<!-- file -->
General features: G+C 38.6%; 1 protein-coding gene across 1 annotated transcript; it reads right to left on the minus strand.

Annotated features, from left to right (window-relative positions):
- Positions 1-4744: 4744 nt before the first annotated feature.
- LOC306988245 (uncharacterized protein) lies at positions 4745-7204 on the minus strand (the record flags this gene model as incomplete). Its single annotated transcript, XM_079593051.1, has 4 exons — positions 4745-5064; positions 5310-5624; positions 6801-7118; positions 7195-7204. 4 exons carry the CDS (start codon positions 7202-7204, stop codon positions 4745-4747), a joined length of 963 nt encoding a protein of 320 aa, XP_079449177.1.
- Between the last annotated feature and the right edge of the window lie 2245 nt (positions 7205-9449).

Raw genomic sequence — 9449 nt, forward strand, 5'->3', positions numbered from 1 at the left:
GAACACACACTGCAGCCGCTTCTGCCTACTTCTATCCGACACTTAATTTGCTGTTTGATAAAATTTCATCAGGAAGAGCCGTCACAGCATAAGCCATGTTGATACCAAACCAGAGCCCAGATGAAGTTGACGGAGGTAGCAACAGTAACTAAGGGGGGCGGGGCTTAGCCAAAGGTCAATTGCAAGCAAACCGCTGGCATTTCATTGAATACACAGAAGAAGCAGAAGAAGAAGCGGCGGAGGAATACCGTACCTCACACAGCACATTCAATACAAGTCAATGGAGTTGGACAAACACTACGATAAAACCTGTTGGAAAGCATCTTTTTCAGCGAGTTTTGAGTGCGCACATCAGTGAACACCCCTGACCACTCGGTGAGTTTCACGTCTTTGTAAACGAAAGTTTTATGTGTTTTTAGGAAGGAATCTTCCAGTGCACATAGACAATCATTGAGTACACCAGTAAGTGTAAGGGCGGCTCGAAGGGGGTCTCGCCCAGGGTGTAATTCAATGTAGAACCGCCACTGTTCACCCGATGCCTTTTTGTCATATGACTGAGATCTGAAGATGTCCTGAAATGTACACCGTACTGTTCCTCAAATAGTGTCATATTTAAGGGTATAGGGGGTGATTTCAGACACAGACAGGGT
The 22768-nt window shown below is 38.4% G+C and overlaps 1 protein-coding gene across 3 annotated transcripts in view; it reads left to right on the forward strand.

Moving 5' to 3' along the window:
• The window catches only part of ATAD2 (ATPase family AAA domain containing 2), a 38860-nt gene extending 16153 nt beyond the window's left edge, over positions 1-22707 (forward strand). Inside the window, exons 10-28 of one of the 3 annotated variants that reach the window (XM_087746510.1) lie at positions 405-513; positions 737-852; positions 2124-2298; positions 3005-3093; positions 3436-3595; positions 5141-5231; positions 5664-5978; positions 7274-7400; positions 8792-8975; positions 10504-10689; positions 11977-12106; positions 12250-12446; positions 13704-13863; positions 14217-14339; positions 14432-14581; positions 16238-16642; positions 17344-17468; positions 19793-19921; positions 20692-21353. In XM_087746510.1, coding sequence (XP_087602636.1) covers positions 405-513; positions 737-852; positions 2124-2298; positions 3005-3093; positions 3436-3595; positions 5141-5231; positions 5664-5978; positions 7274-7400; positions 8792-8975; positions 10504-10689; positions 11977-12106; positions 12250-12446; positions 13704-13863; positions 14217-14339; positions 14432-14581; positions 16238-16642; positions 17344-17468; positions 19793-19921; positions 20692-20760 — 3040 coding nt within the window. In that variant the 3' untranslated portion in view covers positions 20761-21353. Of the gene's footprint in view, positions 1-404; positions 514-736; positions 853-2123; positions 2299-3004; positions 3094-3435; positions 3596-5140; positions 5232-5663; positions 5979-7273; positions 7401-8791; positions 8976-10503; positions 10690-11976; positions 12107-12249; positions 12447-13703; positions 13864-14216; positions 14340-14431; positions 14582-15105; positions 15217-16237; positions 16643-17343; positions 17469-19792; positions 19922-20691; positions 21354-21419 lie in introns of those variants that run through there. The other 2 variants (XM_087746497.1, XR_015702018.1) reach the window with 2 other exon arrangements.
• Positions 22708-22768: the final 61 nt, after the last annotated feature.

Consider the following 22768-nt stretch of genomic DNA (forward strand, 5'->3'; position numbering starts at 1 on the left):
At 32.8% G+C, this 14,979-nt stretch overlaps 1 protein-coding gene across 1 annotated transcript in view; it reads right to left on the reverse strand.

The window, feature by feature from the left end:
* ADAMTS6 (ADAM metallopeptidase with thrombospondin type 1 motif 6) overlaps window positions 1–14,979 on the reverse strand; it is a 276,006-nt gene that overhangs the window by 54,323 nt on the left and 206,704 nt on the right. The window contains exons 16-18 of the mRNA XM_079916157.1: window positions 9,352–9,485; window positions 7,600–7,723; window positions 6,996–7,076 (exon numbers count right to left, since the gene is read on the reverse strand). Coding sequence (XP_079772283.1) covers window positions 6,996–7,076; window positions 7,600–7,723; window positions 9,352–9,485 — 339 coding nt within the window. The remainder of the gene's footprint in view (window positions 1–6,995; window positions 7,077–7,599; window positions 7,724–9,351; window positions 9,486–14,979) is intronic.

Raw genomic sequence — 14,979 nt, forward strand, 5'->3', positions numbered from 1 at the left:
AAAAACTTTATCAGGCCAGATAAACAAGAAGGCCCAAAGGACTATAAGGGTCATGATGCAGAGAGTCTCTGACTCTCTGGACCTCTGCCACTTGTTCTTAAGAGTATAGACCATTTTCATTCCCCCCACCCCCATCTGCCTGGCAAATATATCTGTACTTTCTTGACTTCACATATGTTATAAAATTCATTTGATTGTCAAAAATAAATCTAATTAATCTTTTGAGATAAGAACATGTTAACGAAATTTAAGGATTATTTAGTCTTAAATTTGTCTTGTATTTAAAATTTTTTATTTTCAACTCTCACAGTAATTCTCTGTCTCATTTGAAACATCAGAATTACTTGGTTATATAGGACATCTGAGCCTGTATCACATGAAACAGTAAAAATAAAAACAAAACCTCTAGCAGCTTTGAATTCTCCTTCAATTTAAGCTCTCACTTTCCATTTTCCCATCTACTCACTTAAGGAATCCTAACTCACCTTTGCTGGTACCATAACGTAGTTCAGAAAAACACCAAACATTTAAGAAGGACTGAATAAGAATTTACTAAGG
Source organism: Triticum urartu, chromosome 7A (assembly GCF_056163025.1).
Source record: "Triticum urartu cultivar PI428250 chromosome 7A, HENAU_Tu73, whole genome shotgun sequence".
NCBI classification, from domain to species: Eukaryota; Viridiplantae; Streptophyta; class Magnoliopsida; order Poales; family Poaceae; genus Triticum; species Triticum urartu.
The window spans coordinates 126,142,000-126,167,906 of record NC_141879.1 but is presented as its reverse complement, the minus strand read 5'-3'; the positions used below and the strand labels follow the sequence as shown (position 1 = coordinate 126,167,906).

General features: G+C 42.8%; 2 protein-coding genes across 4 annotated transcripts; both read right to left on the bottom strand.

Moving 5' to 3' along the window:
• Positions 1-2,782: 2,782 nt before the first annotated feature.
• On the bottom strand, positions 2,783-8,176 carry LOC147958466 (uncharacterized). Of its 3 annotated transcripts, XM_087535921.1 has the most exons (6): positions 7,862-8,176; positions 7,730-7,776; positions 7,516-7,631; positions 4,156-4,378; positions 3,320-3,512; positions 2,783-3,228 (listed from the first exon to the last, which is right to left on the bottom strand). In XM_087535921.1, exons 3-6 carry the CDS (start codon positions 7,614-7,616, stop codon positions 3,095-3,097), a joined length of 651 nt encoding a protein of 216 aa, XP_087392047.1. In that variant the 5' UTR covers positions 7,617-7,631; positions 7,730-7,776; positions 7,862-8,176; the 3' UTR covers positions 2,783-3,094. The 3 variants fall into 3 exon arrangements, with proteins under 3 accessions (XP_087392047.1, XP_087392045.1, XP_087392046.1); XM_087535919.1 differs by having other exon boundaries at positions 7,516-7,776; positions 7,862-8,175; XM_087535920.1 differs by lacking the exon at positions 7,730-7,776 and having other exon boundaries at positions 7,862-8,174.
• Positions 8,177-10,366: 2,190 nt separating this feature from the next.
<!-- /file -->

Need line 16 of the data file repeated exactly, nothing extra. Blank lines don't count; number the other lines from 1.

Raw genomic sequence — 14,979 nt, forward strand, 5'->3', positions numbered from 1 at the left: